Believe it or not, you can probably wear an orange lipstick even if you’re cool-skinned. The trick is choosing a coral rather than a bright orange, and going for something that’s a bit pink or blue based rather than redder or yellow based. On the left is my favorite orange, a very red-based Wet’n’Wild Purty Persimmon, while on the right is the pinker Maybelline Coral Crush, which looked much better on me back when I was blonde. Orange can be very wearable if you know what to look for. On dark skin, tanned skin, or warm-toned neutrals (who are pale but warm-toned, like me) look for bright, true oranges with more of a red base than a pink one. On pale skin or more ashy toned dark skin, pink-toned oranges and corals tend to look better.

Once again, it’s the “bright yellow, or pastel yellow?” question. If bright, go for red-based oranges. If pastel (or none), go for pink/coral based oranges!

4. Nudes

How to choose the right lipstick for your skin tone | www.eccentricowl.com

Nude lipstick is by FAR the hardest of the lipsticks for me to choose. On the left is the first nude I’ve ever liked, Milani’s Nude Creme, and on the right is one of the first nudes I tried, Revlon’s Soft Nude.Because the nude on the right is more pink/pastel and in real life, my lips disappear and my skin gets pinker. I used to think I would never, ever find a nude lipstick that looked good on me. I had tried quite a few, and they all seemed too pale, too cream-colored, to washed-out, or too pastel to look good with my pink skin. I figured maybe I just wasn’t the right person for nude lipstick.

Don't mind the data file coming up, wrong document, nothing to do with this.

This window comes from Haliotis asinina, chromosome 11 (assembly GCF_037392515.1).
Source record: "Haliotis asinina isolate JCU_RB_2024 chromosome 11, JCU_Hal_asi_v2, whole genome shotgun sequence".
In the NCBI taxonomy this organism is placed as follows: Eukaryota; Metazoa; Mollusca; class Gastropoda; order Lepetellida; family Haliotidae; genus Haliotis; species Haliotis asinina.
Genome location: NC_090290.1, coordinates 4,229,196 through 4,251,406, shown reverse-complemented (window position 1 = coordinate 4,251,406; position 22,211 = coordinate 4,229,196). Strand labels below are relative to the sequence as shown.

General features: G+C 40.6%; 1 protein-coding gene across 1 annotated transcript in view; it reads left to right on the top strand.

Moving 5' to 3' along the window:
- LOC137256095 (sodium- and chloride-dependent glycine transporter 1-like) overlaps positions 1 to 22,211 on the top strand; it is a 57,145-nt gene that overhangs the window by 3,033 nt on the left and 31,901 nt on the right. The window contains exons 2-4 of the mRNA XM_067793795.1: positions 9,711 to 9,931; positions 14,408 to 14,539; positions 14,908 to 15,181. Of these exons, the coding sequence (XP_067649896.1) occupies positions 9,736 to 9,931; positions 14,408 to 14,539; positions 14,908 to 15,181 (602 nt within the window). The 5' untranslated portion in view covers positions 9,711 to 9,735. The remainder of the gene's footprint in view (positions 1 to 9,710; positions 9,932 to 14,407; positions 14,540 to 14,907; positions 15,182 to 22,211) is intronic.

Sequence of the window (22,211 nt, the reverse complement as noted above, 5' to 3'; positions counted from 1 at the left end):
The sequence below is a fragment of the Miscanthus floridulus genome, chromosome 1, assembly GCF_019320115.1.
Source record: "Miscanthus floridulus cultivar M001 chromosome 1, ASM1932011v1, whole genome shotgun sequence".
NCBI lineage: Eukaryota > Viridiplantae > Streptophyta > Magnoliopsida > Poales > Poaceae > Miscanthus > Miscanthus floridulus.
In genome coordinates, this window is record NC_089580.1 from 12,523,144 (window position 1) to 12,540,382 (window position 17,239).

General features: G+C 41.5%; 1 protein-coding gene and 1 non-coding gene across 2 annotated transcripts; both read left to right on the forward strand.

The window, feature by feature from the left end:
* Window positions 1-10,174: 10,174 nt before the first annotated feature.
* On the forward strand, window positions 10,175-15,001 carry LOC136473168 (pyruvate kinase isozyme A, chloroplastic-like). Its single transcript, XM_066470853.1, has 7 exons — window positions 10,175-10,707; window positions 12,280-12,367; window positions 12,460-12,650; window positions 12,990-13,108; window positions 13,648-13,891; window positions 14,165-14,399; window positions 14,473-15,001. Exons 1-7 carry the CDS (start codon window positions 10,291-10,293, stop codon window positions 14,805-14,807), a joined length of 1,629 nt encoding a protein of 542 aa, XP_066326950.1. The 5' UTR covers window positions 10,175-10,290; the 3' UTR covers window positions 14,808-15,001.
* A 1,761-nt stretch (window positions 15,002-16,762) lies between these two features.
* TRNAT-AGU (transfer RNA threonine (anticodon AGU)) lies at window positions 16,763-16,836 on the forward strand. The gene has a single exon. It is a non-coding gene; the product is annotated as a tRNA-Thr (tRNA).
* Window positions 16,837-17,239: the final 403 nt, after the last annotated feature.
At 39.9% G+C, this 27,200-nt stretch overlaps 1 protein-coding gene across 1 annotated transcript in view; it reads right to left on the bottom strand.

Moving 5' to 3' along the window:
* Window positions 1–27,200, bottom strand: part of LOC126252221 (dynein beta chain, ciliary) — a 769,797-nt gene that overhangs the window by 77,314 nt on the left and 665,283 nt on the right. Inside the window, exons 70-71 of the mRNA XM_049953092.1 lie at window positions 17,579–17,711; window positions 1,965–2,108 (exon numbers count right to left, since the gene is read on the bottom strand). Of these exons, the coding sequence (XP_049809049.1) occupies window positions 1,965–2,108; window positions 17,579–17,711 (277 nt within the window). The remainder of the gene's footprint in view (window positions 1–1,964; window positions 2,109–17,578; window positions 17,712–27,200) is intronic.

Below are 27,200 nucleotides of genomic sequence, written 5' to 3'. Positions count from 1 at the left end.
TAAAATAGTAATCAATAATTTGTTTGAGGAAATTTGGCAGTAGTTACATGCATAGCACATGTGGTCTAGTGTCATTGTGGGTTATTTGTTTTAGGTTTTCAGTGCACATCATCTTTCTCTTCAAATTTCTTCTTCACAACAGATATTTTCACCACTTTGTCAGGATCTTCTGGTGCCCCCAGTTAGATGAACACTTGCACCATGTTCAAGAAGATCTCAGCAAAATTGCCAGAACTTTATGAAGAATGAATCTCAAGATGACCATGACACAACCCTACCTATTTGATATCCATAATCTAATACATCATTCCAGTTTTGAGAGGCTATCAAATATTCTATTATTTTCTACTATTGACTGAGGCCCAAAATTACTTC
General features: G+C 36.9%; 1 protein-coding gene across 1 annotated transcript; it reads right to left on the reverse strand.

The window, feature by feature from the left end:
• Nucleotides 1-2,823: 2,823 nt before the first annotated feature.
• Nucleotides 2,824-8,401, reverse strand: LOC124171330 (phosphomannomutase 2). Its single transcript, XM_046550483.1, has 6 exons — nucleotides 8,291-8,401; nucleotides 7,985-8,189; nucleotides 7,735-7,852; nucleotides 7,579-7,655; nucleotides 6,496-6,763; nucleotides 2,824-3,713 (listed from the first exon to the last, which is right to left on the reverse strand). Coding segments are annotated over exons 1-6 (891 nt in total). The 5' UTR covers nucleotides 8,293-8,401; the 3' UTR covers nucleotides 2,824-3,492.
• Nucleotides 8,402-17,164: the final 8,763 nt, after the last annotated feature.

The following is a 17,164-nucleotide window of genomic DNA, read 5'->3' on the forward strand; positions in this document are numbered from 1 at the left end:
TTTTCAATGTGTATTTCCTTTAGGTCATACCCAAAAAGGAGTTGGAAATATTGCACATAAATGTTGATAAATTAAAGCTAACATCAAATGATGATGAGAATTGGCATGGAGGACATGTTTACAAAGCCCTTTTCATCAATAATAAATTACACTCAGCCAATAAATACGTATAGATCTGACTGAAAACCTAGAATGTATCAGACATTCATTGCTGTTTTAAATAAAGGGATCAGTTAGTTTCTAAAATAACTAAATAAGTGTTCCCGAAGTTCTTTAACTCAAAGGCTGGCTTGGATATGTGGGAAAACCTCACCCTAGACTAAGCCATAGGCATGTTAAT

Then, I found the Milani lipstick, which is a nice brown-toned nude that is about the same shade as my natural lips, just browner. And I fell in love. So I have realized, the best way to choose a nude lip: rather than going for the palest nude you can find, such as a color that is close to your foundation or concealer, choose a nude that is one or maybe two shades darker than your foundation or your natural lip color. It will still work wonderfully as a nude, but it won’t wash out your whole face by making your lips invisible.

I mean, I still think I might be able to find one better than the one on the left, but overall… I can live with it.

So, hopefully that helps! I mean again, I’m not an expert. I just get asked for makeup help a lot, and thought I’d put in my best tips for finding a good lipstick shade. Don’t be afraid to try new things — you may just have to experiment with a few different shades before you find your perfect color! And hey, if it makes you happy, who cares whether you technically shouldn’t wear that color. Find the colors that YOU love the most, and just… wear them.

If you have any additional things to add, go for it in the comments!

Also, day two of the lipstick challenge has me wearing the nude, which will be up later with an outfit post.

Happy Lipstick Wearing!